In 2006, a report for the Department of Work and Pensions noted that African & Asian people make up 1 in 13 of the UK population. In the preceding 20 years, they accounted for two-thirds of the growth of the total UK population. African Caribbean, Pakistani and Bangladeshi groups have the lowest educational attainment and lowest occupational status:
‘..the net disadvantage of ethnic minorities in the labour market has become greater for men born in the UK. Those born in the UK have gained higher qualifications than their overseas-born parents, but the playing field has become more uneven. ..
This ethnic penalty means greater unemployment for Indian, Pakistani, Bangladeshi and Caribbean men, and even more so for those born in the UK’.
L. Simpson, K. Purdam, A. Tajar, E. Fieldhouse, V. Gavalas, M. Tranmer,J. Pritchard and D. Dorling Ethnic minority populations and the labour market: an analysis of the 1991 and 2001 Census, DWP, 2006
Britain adopts a more punitive approach to young people of school age than most other European countries. It certainly excludes more children from school than any other European country. Such punitive measures, however, have the effect of compounding young people’s social exclusion and sense of being rejected by society rather than ‘teaching them a lesson’ that might deter them and others from similar conduct.
Recently, in London, I addressed a gathering of ex-offenders and their families. At the end of the session a young man sought me out and told me of his situation. He had been excluded from his secondary school, fixed term, on a number of occasions and permanently at age 15. He was convicted and imprisoned at age 16. Now 27, the longest period he has spent out of jail since 16 was eight weeks.
Currently out on licence, he is trying to find work and he sleeps in a car as none of his relatives would have him come and live with them because they feel the risk of them being harmed by people coming after him is far too great. He has not been able to find work as would-be employers tell him he ‘has spent too much time inside’. He wants to turn his life around, but feels that he just cannot access the support he needs in the community in order to do so. He has found himself in a similar situation several times before and each time he has ‘ended up right back inside’.
He now doubts whether he would ever be able to get over the emotional scars ‘that have built up in layers from when I was at school and lead a normal life. I would like to write my story and lots of things I carry around in my head, but I feel I need I need some help with that. This is why I was determined to grab you before you left’.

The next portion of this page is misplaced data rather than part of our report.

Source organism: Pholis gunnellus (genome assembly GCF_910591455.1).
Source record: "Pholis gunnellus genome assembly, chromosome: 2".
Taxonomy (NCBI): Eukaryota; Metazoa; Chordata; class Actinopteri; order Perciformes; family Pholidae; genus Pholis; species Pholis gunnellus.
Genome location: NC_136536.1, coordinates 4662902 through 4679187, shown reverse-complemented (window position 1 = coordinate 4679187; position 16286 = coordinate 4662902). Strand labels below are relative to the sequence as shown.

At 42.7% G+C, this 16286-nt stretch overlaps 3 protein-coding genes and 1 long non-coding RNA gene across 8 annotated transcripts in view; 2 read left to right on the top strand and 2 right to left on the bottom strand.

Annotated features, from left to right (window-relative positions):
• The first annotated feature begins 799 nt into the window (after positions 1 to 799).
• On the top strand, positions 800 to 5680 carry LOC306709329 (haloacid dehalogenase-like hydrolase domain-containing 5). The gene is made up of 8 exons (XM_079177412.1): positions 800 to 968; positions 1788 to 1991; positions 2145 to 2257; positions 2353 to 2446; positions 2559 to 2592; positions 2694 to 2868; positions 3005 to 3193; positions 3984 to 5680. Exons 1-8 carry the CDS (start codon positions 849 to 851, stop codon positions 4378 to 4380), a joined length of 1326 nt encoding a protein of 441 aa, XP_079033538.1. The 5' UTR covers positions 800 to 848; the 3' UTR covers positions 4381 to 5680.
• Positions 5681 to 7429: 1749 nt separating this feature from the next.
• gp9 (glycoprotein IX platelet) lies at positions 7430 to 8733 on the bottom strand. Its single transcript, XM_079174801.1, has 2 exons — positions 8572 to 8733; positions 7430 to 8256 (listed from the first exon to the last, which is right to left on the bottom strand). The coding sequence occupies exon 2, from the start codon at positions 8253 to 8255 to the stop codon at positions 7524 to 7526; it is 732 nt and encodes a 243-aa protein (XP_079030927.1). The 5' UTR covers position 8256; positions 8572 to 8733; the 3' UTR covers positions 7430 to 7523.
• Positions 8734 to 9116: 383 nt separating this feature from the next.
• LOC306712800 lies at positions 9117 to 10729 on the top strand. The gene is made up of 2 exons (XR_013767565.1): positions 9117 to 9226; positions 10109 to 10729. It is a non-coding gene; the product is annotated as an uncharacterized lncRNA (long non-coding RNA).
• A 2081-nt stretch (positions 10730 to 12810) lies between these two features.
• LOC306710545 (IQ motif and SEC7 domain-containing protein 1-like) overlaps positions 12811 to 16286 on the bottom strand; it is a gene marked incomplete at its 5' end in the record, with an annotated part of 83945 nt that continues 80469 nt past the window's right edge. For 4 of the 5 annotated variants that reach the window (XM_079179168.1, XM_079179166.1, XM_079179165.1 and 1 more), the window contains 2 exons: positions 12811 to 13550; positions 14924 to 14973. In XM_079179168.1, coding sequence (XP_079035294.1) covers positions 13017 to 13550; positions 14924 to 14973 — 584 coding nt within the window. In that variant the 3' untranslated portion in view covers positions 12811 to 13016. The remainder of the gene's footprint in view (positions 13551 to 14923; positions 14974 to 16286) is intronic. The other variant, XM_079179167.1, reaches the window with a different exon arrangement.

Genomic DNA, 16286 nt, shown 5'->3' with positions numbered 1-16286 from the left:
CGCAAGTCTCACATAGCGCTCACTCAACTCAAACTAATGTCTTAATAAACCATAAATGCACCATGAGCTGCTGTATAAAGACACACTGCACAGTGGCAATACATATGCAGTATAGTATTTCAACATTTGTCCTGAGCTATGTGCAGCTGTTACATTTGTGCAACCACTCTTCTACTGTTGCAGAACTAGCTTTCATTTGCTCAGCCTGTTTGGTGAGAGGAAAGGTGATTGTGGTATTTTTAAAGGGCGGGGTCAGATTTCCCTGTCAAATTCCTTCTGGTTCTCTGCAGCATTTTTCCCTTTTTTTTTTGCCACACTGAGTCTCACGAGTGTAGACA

It costs the government roughly £100,000 to keep one young person in gaol for a year. For every ten young people in a young offender institution, the cost is £1m. Where those young people are looked after children in local authority care, the cumulative cost is considerably higher. How much more cheaply and in a more humane and children friendly environment could the state provide for such people, before they offend…, in a learning environment that acknowledges their emotional and developmental support needs, rather than one that effectively makes them yet another statistic among the 135,000 children not in mainstream schooling provision and in relation to whom the last government introduced its ‘Back on Track’ programme.
This programme was designed to encourage private providers to make provision ‘otherwise than at school’ for those 135,000 school students, the equivalent of 135 large secondary schools. Private provision or not, evidence suggests that a disproportionate number of that 135,000 would join the ranks of those rendered surplus to requirement, of those with poor schooling outcomes and of the 60% in the euphemistically called ‘secure estate’ who are functionally illiterate and yet have no access to education in prison as an entitlement.
While the above is not related directly to the incidence of self-inflicted killings among 18 to 24 year olds, I believe it provides an important context to youth offending. It raises questions about a penal policy that puts more and more people, especially the young and dispossessed, into already overcrowded prisons, there to implode upon themselves and react violently to the containment regime that displaces any notion of rehabilitation and acquiring skills for making a fresh start.
It certainly speaks to the issue of the extent and quality of self-management skills, emotional maturity and coping mechanisms young people in custody have that might assist them in managing the experience of imprisonment and of the brutalising culture that characterises so many prison regimes, and that help determine whether they see rehabilitation as a goal and as a distinct possibility, or consider that life is just not worth living.
Above all, it poses a challenge to government of any hue with regard to the way the nation deals with the inevitable results of the application of neo-liberal policies, including marketization, the privatisation of everything and the philosophy of the survival of the fittest. When the state represents to a growing section of the population the devil that takes the hindmost, and when the social structure is designed to produce more and more of those left behind, it is time for all of us to ask searching questions about the cost to the society of this planned human obsolescence, especially when it is so patently racialized.